The HSBC’s Expat Explorer survey describing the top 10 barriers to relocating was recently discussed over at ShelterOffshore.com, who very kindly put together professional, well thought out advice for the 4100 respondents to the survey. Here’s the first part of my quick and dirty version, for the lost souls who stumble upon this site..
1) Re-establishing a Social Life
41% of all those surveyed advised that this was a key concern for them prior to and initially following their relocation abroad…highlighting just how important it is for us all to have friends and social contact.
Get out there. Bottom line, the only things you will make friends with in your own home are the TV and the refrigerator. The best piece of advice that I received on my somewhat less than comprehensive pre-assignment briefing was that “It’s a numbers game”. You have to filter through the masses to find the ones you want to spend time with. Put another way, if you want to find the diamonds, you have to go down the mine and get dirty. So, trite cliches aside, join the PTA /PTO, call the international school and embassy to see if they have lists of expat groups, take a class, join a sports club or gym (last resort for me due to ingrained laziness) and if all else fails, go and hang around the international food market and start up conversation with anyone who buys the Branston Pickle / Vegemite / Reeses Peanut Butter Cups / whatever your preferred food item might be. Many a lasting friendship begins over a a bar of Cadbury’s Fruit and Nut, as Suzanne (Kenya), Liz & Kate (Los Angeles)and Emma & Staci (San Francisco) will attest.
2) Feeling Lonely / Missing Family & Friends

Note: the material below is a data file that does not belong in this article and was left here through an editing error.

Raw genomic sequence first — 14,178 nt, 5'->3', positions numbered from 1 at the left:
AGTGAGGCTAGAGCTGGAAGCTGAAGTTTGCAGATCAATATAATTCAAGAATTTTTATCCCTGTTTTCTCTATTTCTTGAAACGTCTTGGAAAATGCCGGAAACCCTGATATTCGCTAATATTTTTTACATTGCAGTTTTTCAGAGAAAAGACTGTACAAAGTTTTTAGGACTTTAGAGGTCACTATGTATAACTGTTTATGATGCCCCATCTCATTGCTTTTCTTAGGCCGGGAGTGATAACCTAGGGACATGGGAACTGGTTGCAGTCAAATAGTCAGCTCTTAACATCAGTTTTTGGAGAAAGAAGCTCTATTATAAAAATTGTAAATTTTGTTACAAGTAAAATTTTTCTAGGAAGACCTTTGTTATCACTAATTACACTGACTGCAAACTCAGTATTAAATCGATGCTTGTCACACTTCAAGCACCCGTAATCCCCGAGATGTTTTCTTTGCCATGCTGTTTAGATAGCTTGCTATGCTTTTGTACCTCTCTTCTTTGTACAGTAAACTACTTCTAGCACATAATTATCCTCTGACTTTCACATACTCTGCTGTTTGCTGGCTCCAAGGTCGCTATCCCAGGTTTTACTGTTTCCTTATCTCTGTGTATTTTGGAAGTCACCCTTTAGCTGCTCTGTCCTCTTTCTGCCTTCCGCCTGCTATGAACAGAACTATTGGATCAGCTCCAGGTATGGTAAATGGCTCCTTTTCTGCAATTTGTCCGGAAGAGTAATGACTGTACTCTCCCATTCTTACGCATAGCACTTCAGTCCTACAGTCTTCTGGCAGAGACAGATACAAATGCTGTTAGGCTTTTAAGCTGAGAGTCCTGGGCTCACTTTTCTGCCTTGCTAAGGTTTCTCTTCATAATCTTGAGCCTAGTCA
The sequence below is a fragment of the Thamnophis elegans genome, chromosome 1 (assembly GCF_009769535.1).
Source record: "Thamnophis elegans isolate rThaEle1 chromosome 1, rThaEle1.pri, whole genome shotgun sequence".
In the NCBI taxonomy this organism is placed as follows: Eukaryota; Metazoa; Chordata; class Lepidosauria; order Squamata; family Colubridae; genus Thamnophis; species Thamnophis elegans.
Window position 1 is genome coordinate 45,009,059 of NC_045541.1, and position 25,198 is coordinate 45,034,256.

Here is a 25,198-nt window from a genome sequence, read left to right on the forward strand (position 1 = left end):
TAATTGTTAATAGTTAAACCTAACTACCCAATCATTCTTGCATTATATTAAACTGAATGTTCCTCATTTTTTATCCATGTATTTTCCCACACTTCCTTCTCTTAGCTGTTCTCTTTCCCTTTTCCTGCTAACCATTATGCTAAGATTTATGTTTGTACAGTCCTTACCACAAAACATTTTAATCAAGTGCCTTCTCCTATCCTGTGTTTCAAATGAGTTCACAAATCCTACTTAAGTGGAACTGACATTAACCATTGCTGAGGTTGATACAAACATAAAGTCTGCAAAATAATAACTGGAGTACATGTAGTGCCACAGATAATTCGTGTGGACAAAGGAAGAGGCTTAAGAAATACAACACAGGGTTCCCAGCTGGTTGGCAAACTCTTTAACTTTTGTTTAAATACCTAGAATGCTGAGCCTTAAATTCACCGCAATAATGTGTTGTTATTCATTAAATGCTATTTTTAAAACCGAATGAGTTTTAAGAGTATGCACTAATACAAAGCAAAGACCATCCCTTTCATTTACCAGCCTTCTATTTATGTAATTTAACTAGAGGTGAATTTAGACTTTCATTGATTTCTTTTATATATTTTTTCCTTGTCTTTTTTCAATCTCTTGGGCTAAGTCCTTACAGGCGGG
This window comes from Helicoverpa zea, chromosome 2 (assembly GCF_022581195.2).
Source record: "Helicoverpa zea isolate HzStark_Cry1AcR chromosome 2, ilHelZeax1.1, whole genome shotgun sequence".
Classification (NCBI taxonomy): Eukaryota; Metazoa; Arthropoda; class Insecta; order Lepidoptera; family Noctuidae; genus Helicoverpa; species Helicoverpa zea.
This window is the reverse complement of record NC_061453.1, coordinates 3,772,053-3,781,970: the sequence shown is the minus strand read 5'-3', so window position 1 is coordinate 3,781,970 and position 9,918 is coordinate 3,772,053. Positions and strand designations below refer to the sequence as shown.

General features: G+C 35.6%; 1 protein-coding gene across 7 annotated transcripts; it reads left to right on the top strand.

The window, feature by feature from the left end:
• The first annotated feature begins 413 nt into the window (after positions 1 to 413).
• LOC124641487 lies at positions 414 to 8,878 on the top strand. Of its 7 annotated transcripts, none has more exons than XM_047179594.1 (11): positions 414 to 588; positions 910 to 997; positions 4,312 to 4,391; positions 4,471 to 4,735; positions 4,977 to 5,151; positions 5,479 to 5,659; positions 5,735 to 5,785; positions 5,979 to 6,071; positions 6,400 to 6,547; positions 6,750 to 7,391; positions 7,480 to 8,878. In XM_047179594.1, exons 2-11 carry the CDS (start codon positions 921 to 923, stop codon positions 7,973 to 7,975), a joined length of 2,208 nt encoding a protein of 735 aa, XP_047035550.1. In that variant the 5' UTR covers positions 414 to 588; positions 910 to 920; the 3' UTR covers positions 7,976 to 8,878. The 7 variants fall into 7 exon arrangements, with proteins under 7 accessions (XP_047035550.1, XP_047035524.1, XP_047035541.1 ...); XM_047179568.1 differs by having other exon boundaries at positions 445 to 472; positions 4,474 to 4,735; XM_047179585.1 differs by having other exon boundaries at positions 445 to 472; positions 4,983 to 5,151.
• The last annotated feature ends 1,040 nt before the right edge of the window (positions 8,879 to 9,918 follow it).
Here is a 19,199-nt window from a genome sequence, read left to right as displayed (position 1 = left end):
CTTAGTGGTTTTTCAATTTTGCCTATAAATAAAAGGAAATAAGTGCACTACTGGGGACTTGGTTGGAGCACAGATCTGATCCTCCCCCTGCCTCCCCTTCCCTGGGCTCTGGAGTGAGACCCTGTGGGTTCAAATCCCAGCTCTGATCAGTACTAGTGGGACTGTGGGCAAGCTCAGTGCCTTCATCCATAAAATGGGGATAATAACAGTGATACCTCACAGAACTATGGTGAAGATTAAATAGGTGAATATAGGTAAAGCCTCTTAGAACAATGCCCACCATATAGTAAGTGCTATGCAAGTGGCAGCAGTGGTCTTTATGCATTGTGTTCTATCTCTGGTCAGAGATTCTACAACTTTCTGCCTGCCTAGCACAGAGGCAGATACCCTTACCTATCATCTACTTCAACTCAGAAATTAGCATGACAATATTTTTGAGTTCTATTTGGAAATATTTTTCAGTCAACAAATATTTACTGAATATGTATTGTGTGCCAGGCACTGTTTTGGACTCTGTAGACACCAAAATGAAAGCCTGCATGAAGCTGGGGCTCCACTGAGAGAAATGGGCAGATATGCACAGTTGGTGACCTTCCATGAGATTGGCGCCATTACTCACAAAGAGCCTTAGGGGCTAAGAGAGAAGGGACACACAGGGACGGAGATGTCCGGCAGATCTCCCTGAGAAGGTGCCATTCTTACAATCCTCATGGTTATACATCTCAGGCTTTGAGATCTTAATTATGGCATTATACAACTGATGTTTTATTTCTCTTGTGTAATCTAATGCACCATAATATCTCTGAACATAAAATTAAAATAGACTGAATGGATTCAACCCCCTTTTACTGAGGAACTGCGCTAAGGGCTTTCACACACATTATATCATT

This of course ties in with the above point, and 34% of expats surveyed by HSBC highlighted this as a genuine worry. Recent statistical evidence from the Centre of Future Studies also reveals that the expats who adjust most successfully and quickly are those who relocate with families..
One word. Skype. Your job before you leave town (or on your first trip home) is to insist firmly that all family members and close friends download Skype. (Boy, do I wish I was on commission right now..). This magical form of communication means that with the simple addition of a webcam, you can not only talk to loved ones, you can see what their hair is doing today. And nothing says togetherness more than commiserating over your “I’m new in town and can’t find a hairdresser” motif. Should you have a social group that is stuck in the pre-technology age, Skype does offer a monthly subscription that allows unlimited calls to landlines in 34 countries for ‘free’ (obviously you’ve paid a subscription, so it’s not really free, for the accountants amongst you) and cheap calls to cellphones. The bad news is that you will require internet access, so if that’s not possible, use Rebtel, which only requires a cellphone, and handles the internet bit for you.
3) Career Concerns
Oh blimey. Where to start. Probably with Jennifer Bradley’s Free Career Mentorship Classes.. Just to make it even easier, they’re online.
4) Language Barriers
30% of those surveyed stated that they were worried about language being a barrier to their successful integration abroad – with many Brits relocating to Europe particularly concerned.
Learn the language as you will use it, and get used to feeling ridiculous. There are some excellent resources out there, the more formal being Berlitz and Rosetta Stone, but there are also endless apps, podcasts and online resources, so you have absolutely no excuses. One of my favorites is Fluent in 3 Months, which requires you to spend a lot of time feeling foolish and inept, but long as you have a sense of humor and a willingness to make mistakes, you will develop reasonable fluency in a very short amount of time.